More pluralism does not seem the answer to the main problem. True, it may impose greater discipline on the dominant country. Greater choice must surely help. But more pluralism, per se, does not address the absence of a global anchor.
Take the IMF's special drawing right as an example. Even if the SDR was placed at the system’s centre, what would anchor the SDR? Short of creating a supranational central bank that operated in SDR, this would require an explicit link to national monetary policies; otherwise, the SDR would simply remain an additional instrument with but a limited impact on global financial conditions, at least in tranquil times.
We should note, for instance, that the European currency unit acted as a common reference for exchange rate adjustments in the European Monetary System, the forerunner of economic and monetary union, although even then the system was far from symmetrical, with the D-mark playing the main anchor role.
Solutions to the possible destabilising effects of the present international constellation need to focus less on addressing current account imbalances and more on financial imbalances. That is, they need to focus more on gross capital flows (and the corresponding stocks) than on net flows (see chart below). In any case, gross capital flows dwarf current account balances.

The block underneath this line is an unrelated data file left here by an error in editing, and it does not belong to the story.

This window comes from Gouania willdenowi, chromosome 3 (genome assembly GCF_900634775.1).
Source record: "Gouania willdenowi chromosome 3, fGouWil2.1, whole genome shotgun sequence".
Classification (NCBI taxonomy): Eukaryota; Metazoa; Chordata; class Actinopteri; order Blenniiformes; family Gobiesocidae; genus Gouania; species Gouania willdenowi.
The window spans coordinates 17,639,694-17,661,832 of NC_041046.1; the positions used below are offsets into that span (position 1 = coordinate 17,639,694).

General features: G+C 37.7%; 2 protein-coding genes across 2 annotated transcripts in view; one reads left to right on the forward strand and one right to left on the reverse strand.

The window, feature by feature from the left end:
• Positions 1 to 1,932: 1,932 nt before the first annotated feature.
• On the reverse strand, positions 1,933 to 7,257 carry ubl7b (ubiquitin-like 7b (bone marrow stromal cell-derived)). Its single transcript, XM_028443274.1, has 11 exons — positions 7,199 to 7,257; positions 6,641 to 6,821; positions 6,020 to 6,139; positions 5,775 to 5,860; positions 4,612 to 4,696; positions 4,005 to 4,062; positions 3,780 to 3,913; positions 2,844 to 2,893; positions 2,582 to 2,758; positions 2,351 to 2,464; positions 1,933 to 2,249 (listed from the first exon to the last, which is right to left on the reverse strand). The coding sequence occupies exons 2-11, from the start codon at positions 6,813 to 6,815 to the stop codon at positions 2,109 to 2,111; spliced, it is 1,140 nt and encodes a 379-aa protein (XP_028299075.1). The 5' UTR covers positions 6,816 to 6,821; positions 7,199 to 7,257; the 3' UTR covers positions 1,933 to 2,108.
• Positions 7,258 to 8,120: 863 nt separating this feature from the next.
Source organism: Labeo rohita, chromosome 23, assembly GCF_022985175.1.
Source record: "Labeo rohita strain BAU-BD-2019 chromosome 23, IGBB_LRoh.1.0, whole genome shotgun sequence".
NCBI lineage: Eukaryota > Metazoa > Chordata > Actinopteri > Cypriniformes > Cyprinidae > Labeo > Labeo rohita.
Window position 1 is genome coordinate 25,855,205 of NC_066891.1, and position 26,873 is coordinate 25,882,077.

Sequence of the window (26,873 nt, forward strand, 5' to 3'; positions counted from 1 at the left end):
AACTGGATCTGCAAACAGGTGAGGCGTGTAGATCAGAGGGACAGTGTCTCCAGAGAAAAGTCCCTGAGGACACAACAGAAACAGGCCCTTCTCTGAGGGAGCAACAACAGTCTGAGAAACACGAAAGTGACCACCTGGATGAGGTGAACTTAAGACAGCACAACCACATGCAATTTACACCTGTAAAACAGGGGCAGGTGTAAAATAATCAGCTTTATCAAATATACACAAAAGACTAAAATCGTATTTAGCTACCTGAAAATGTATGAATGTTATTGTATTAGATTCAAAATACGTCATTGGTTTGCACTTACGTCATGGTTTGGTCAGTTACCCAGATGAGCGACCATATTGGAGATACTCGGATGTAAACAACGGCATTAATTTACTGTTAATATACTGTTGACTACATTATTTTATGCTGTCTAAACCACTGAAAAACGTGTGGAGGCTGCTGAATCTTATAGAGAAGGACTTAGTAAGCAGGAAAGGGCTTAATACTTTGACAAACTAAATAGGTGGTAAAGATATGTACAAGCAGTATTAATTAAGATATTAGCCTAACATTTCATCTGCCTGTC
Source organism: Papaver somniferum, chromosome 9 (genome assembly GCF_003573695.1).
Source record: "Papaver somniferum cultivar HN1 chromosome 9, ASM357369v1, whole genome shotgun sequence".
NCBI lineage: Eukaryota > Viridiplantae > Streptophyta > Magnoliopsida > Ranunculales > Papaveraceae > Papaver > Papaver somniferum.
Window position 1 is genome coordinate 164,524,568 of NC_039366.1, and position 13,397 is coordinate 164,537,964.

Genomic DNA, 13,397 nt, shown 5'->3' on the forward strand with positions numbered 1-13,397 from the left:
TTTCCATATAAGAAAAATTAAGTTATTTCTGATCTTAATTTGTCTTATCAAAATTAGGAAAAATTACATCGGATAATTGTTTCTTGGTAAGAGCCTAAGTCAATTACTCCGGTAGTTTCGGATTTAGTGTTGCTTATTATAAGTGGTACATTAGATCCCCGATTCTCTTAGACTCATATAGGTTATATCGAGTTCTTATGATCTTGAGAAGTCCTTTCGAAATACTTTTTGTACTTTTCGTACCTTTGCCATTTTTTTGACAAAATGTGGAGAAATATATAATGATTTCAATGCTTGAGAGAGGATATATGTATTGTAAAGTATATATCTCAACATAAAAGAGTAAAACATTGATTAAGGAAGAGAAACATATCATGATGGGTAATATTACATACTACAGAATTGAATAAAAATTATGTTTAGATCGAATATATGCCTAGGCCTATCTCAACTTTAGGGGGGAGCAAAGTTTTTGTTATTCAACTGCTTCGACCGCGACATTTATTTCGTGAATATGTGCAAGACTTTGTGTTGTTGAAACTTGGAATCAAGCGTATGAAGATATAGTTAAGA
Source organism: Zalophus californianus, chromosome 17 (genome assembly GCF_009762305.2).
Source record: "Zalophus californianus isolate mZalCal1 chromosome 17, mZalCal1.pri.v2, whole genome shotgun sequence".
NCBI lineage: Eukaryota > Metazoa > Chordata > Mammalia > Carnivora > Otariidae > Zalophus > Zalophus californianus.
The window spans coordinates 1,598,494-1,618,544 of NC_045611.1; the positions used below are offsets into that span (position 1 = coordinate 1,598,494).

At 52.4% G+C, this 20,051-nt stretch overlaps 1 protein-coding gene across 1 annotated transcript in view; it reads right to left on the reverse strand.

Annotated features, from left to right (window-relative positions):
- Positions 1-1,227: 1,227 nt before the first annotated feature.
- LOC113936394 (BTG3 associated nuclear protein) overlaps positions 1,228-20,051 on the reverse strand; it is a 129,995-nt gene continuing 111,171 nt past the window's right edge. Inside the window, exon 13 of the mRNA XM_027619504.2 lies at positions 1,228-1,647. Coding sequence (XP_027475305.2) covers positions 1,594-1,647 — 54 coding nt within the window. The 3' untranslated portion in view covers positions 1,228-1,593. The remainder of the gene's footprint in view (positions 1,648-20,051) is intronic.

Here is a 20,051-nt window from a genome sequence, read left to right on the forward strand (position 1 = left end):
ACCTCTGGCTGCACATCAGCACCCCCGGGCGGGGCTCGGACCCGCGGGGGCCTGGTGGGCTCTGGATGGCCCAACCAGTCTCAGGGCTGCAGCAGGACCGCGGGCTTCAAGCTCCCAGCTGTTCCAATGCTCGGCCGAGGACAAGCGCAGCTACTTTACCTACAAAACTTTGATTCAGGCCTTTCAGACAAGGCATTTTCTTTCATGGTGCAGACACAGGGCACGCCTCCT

Net flows are the tip of the iceberg. A focus on current accounts could be counterproductive. In particular, one should beware of recommending expansion in surplus countries exhibiting signs of financial imbalances. This is what happened in Japan in the late 1980s, contributing to the subsequent crisis. More recently, the international community encouraged China’s post-2008 credit-fuelled expansion – an expansion that lies at the heart of some of the debt challenges the country is now facing.
As these examples indicate, strong credit booms, including some of the most disruptive ones, have also occurred in current account surplus countries. Further back in history, the experience of the US ahead of the great depression is a famous example.
One further element of a solution is the requirement for stronger anchors for domestic regimes and their interaction. There is scope to improve international crisis management arrangements. But an ounce of prevention is worth a pound of cure. And, while putting one’s house in order is essential, it is not enough; there’s a need to put the global village in order.